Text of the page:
I prefer that to BC pockets you can’t see, as you’re never quite sure whether things are still in there. When they’re on your legs you can just tap them.
I’ve been banging on the doors of wetsuit manufacturers saying there are pockets on drysuits, so why not wetsuits I know Jim Standing at Fourth Element says he’s thinking about it.

Like masks, the best boots are the ones that fit you. Though I like Fourth Element suits I found its boots didn’t fit me very well. So I went to my local dive-shop and got some unbranded cheap boots – I think they cost £8 for the pair, but they fitted and they don’t give me blisters.
A great tip from John Bantin was to wear socks under them. They make all the difference.
I go through a pair of boots every two years or so because the cheap ones don’t last as long.
I use Fourth Element gloves – they’re really comfy and have a great grip on them.

I use aiming torches made in Taiwan called FIT LED 2400s, which is 2400 lumens, so they’re video lights. I just mount one on top of my camera. They have different power settings but I usually have it on the lower setting.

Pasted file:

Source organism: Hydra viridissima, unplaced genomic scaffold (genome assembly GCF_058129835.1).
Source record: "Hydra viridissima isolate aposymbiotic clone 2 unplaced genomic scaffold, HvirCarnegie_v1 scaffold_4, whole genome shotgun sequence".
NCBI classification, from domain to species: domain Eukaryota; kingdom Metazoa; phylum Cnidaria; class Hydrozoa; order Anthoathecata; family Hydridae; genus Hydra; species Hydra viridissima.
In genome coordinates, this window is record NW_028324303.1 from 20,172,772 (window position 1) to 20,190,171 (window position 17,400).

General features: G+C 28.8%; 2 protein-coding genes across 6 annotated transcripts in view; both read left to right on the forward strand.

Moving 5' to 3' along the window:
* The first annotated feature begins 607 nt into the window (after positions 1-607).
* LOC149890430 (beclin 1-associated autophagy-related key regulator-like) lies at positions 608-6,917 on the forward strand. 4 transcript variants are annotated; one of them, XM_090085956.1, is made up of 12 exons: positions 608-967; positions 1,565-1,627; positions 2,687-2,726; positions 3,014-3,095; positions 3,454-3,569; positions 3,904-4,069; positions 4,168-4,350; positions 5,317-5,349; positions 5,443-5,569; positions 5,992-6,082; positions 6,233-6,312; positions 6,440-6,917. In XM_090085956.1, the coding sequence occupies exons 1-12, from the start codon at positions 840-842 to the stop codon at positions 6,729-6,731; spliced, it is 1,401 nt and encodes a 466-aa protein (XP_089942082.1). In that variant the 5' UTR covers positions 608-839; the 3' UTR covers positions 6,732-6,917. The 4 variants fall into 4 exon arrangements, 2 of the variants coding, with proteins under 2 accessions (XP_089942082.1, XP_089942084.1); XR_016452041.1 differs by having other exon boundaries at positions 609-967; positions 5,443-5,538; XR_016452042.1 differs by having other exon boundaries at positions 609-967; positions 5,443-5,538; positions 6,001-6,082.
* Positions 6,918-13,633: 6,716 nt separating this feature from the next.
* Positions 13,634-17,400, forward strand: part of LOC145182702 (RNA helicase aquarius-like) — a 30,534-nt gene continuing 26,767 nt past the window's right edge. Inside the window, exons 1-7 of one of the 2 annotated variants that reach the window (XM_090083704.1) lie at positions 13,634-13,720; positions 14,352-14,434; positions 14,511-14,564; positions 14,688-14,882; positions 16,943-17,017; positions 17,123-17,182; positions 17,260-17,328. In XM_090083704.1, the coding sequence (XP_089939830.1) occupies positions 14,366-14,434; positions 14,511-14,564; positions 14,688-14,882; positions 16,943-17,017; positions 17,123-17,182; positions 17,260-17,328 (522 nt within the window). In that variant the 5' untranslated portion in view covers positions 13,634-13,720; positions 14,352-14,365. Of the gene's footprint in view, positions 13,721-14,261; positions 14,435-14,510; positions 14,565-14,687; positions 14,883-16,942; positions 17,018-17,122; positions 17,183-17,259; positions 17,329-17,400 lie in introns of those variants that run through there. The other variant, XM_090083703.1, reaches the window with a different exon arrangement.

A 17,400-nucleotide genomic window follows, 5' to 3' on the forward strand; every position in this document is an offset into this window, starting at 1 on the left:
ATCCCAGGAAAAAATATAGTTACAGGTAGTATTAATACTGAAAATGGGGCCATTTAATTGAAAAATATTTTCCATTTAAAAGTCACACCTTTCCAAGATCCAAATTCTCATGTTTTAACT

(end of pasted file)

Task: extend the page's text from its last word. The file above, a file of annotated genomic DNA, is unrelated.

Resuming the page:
They’re a bit like the little Light & Motion lights but much cheaper and much brighter. Also what’s really important for me is that they have a red light, which doesn’t scare all the critters. It doesn’t work on everything, mind you – I’ve seen lionfish starting to notice red lights, and they never used to.

At the moment I’m shooting a Canon 7D, which is a crop-sensor camera, in a Nauticam housing. I’ve had several housings but the Nauticam, especially for the price-point it’s at, is extremely ergonomic.
Everything is where I need it, and it now uses the pressure-test system which makes it even better – it’s brilliant. Before every dive you’d have that sick feeling, knowing that if you have a catastrophic flood even while you’re bubble-testing in the dip-tank, you’d still wreck your camera.
I know it’s not 100% but now you can do the pressure-test, the light comes on and you say yeah and go in. You’re not second-guessing. It was Hugyfot that started it, and it’s the best thing that’s happened to underwater photography for years.
I’ve toyed with sitting GoPros on my camera and just hitting “record” as I go in, but I spend enough time on my photos as it is, and then for every dive you’ve got an hours’ worth of video to edit It just doesn’t happen.
I was lent a GoPro to take to the Maldives, but apart from 10 seconds of mantas going over the top of me that I put on Facebook, I’ve got some 80GB of footage just sitting there, and if I haven’t edited it a year later I’m never going to do it.
If I had to do video I could just switch over on my camera, but I never have – I want to grab the still of that subject!